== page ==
Why Scripted Test Automation Is Slow

December 21, 2021
The core building block of the test automation process is the test script. Essentially, this is a program that runs automatically, performing tests on a particular UI. In short, test scripts usually identify key input elements in the UI, simulate user input, and validate the results.

However, the entire process of scripted test automation can be excruciatingly slow, often creating backlogs and test automation debt. It is, therefore, a good idea to learn the factors that make test scripts slow in order to circumvent issues, avoid delays, and arrive at desired results faster.

Test Script Creation

Creating test scripts can be a time-consuming process, mainly because each individual script is highly unique and meant only for a specific use case. It is meant for a specific UI within a specific application or device. This means, the more exhaustive and inclusive you want to make your testing, the more individual test scripts you would have to create. The number of scripts can quickly mount if you are testing complex software with many features.

Applications can also behave differently across different web browsers. Since end users commonly use different browsers and devices, you need to create separate test scripts for every possible use case. This often means creating separate test scripts for different browsers, different versions of browsers, spread across a wide range of display resolutions and operating systems. This variation adds to the challenge and dramatically increases the time it takes to create test scripts.

Testing with Selenium is also restricted to use cases that only involve desktop browser environments. Mobile web apps and native mobile applications need a separate testing framework. This compounds the challenge as test automation experts have to create different collections of tests for the same application to cover multiple environments.

Another challenge is to create test scripts for dynamic web applications. Modern web apps often have dynamic elements that change over time, such as promotional banners or 3rd party ads. Certain dynamic elements of a web application can also take time to load. In cases along these lines, selectors used in test scripts can generate errors. Sophisticated programming will be required to get around these difficulties when testing software with dynamic elements.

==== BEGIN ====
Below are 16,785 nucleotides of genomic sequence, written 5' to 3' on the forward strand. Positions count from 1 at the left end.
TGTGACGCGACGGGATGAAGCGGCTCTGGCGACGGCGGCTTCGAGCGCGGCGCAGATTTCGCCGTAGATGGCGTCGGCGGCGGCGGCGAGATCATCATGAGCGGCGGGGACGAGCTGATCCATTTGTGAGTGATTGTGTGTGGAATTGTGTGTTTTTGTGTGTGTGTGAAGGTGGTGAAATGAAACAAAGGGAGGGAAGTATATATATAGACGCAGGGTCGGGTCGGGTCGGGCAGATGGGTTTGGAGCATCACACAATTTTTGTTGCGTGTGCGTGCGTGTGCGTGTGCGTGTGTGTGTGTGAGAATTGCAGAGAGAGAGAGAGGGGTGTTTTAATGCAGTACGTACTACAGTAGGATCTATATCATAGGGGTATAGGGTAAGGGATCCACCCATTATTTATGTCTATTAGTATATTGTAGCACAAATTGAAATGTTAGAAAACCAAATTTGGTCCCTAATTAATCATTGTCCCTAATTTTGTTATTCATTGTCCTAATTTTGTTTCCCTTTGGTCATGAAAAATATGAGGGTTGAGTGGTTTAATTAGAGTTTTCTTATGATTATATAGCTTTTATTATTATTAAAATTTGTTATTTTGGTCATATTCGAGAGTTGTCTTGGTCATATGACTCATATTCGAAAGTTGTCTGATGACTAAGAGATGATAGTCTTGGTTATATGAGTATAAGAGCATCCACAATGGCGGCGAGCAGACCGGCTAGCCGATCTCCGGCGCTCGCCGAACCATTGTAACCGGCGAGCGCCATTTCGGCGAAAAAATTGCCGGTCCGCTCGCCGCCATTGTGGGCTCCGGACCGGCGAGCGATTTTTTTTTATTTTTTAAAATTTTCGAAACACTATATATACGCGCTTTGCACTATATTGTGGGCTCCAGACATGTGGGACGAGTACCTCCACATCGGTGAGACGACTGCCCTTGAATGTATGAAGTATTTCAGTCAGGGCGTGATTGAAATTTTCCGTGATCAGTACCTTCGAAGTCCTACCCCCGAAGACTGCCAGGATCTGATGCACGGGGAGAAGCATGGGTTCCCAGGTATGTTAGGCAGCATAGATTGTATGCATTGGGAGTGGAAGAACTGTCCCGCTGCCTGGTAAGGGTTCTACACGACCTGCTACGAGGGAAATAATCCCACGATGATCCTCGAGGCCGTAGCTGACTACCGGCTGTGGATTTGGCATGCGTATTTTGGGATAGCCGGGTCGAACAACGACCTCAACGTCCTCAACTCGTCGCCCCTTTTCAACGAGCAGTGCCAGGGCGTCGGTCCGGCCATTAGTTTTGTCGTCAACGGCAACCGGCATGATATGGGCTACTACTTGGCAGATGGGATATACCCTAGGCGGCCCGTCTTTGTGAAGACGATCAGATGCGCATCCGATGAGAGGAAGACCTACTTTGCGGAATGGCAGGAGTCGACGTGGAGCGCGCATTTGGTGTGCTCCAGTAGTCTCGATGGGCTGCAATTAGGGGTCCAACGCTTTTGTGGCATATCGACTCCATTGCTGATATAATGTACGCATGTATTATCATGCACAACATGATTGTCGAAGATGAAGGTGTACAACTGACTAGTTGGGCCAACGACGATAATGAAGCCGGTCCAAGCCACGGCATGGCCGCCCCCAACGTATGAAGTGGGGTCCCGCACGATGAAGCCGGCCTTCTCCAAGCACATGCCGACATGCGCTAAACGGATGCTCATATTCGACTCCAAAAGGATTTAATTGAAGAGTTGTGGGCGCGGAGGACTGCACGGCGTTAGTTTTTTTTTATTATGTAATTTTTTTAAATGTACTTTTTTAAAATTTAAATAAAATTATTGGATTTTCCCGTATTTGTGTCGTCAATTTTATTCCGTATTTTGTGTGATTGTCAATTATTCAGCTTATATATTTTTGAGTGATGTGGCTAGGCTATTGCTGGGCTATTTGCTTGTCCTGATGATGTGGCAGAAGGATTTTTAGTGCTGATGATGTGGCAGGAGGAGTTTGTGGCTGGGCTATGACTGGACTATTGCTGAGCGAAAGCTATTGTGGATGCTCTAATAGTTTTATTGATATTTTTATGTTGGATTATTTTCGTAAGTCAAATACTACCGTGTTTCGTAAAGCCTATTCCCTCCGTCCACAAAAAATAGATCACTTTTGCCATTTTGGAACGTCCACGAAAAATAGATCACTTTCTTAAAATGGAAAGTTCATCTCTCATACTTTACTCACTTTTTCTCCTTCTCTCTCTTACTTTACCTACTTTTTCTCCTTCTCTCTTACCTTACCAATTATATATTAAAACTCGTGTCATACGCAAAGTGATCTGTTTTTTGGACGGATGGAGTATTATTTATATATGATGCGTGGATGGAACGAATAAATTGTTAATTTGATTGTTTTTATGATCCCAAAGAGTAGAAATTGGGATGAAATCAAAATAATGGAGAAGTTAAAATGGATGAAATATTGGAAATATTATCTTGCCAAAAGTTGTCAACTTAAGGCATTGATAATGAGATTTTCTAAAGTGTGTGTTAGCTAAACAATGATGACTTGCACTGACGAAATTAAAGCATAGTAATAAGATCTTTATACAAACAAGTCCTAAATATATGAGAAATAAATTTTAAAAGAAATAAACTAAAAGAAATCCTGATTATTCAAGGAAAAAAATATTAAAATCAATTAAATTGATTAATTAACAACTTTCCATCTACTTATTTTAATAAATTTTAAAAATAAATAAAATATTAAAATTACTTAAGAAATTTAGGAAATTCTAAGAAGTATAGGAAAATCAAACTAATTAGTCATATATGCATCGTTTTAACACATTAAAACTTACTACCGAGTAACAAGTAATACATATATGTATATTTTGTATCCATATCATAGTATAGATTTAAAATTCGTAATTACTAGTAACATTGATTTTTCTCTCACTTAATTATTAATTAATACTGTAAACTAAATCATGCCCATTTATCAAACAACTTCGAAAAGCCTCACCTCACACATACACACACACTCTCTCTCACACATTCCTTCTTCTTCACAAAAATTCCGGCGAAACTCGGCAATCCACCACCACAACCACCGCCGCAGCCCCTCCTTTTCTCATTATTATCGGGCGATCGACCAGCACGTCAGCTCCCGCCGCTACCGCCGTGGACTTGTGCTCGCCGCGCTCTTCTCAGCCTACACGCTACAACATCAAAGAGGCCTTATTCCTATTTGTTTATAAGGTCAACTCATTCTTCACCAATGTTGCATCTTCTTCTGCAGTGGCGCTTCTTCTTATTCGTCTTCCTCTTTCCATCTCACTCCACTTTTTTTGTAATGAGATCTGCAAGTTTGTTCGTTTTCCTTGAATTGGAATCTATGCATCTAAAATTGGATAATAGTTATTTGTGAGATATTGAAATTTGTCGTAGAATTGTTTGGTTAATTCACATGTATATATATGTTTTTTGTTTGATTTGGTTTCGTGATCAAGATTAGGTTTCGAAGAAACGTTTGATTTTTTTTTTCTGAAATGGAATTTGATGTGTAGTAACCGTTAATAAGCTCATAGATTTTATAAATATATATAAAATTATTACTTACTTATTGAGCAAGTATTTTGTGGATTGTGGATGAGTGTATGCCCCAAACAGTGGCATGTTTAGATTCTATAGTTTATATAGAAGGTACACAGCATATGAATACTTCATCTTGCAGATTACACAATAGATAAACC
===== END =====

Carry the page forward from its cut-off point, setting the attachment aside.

Complex test scripts need to be expertly coded in order to achieve the desired results. This necessitates the involvement of expert developers and programmers. Finding the right experts to create your test scripts can take time and will be expensive, adding to the slow nature and high cost of the process.

Test Script Debugging

Once a test script is created, the script itself would need to be tested to ensure the quality and accuracy of the results. This debugging phase further increases the time it takes to get results from test scripts. Thorough debugging is needed to reduce false results stemming from deficiencies in the core functionality.

Broken tests that wrongly fail will create significant “noise”, making it difficult to diagnose and fix the resulting from issues with the backend or the scripting itself.

Debugging a test script usually involves running an automated test batch and studying the results, or using a dedicated debug mode, if available, on the platform. Developers can then add breakpoints to the script and assess the functionality of code execution in phases, eliminating errors as they surface.

There are a variety of tools that you can try to help debug test scripts, depending on the time and effort you want to spend on individual scripts. Browser console logs can provide insight into failed test scripts that stem from software errors. You can also employ verbose logging in your test platform to get more insight into each step and to receive a component of the test execution to find problems easily.